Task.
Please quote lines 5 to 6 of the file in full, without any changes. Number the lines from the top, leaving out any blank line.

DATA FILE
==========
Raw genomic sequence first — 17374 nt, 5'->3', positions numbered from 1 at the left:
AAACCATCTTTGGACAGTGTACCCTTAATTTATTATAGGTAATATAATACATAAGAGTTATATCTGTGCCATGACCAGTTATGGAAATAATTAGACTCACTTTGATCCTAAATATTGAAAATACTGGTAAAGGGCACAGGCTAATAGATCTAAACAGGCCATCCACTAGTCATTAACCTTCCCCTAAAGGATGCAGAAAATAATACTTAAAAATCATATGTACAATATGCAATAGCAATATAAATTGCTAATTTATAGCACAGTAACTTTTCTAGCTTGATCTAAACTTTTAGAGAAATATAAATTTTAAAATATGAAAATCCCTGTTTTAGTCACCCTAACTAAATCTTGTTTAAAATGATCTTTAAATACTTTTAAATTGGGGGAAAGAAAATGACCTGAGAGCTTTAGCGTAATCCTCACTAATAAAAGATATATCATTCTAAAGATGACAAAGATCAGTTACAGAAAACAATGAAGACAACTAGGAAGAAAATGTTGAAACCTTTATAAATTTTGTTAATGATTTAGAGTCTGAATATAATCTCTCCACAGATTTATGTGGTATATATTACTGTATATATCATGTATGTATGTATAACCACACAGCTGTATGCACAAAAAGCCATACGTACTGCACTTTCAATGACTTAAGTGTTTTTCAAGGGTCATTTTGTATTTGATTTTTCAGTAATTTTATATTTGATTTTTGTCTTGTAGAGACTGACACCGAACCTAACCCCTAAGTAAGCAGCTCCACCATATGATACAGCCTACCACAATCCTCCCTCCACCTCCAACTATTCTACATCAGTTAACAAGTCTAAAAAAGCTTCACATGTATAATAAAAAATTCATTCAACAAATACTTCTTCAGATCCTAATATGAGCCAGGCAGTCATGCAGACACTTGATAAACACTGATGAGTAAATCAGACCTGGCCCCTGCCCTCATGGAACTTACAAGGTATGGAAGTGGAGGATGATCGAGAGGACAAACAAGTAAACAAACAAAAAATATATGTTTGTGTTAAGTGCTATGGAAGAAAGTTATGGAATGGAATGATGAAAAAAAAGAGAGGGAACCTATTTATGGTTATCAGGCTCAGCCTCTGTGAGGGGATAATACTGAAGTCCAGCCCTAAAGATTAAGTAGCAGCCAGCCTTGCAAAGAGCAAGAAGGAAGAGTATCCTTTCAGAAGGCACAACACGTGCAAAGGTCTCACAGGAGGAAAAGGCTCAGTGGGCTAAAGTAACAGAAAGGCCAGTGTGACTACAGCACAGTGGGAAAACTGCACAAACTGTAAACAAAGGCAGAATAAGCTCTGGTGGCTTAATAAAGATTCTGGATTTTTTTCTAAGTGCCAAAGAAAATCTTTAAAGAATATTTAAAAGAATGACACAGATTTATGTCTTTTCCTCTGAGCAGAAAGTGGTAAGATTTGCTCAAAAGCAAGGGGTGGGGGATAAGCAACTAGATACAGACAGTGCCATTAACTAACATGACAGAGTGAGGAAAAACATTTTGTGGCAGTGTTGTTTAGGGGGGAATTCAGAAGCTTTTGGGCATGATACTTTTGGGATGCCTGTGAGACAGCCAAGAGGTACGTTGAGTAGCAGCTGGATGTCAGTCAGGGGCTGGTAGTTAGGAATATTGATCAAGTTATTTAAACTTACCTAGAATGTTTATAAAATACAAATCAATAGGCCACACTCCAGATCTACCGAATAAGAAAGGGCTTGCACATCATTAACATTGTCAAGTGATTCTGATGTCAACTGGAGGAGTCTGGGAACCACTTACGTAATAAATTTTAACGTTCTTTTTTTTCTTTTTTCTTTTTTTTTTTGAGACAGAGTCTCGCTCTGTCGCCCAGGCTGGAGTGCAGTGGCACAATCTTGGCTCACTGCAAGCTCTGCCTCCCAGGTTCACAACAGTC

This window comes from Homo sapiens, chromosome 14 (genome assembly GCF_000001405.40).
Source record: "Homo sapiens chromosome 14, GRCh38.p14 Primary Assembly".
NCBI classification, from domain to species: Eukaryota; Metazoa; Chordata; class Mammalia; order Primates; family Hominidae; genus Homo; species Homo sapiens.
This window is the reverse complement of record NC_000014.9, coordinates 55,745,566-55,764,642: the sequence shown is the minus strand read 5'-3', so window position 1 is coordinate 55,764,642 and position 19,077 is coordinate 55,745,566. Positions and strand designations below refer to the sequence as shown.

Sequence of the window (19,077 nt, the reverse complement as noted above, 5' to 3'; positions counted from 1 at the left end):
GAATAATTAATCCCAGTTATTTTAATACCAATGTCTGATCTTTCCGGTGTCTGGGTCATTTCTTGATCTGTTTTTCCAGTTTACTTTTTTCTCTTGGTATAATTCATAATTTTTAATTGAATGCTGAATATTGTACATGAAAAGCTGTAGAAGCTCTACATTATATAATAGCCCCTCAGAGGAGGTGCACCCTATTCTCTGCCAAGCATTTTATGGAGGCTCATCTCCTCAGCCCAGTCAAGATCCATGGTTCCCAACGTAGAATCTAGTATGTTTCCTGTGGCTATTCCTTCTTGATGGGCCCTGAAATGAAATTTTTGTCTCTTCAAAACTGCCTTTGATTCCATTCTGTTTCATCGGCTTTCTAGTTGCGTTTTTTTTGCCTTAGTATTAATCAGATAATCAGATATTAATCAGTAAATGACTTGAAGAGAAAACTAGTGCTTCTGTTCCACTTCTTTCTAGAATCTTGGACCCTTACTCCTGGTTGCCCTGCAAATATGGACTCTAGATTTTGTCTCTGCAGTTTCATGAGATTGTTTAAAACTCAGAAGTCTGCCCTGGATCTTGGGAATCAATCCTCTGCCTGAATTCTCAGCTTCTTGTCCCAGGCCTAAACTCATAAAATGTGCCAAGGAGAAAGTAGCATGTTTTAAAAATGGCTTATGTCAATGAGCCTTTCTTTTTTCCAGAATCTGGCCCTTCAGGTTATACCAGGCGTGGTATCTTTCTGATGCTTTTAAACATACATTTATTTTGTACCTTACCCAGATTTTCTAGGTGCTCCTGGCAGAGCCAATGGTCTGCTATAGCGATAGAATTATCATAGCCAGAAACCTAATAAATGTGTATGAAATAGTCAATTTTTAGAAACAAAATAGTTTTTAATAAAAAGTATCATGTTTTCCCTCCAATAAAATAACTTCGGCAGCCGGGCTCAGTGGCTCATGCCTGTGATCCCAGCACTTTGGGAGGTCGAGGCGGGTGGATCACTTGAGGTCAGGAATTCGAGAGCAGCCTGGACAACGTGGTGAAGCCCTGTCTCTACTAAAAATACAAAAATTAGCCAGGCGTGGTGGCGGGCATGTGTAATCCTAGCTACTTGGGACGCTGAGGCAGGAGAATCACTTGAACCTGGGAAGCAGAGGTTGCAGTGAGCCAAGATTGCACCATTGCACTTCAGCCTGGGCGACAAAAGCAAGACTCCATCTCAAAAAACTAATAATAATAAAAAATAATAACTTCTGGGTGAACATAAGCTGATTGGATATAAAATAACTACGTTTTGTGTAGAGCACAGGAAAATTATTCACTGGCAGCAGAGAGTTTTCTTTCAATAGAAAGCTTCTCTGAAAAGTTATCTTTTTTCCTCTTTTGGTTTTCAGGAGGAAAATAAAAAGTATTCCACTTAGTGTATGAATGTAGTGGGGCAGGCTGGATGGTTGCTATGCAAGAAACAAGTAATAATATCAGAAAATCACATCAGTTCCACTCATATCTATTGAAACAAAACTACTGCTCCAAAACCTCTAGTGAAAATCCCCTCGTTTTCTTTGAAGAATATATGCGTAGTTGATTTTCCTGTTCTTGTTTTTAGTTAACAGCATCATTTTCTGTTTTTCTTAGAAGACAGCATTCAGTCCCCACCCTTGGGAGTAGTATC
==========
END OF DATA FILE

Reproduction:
NCBI classification, from domain to species: Eukaryota; Metazoa; Chordata; class Mammalia; order Primates; family Hominidae; genus Homo; species Homo sapiens.
This window is the reverse complement of record NC_000014.9, coordinates 55,745,566-55,764,642: the sequence shown is the minus strand read 5'-3', so window position 1 is coordinate 55,764,642 and position 19,077 is coordinate 55,745,566. Positions and strand designations below refer to the sequence as shown.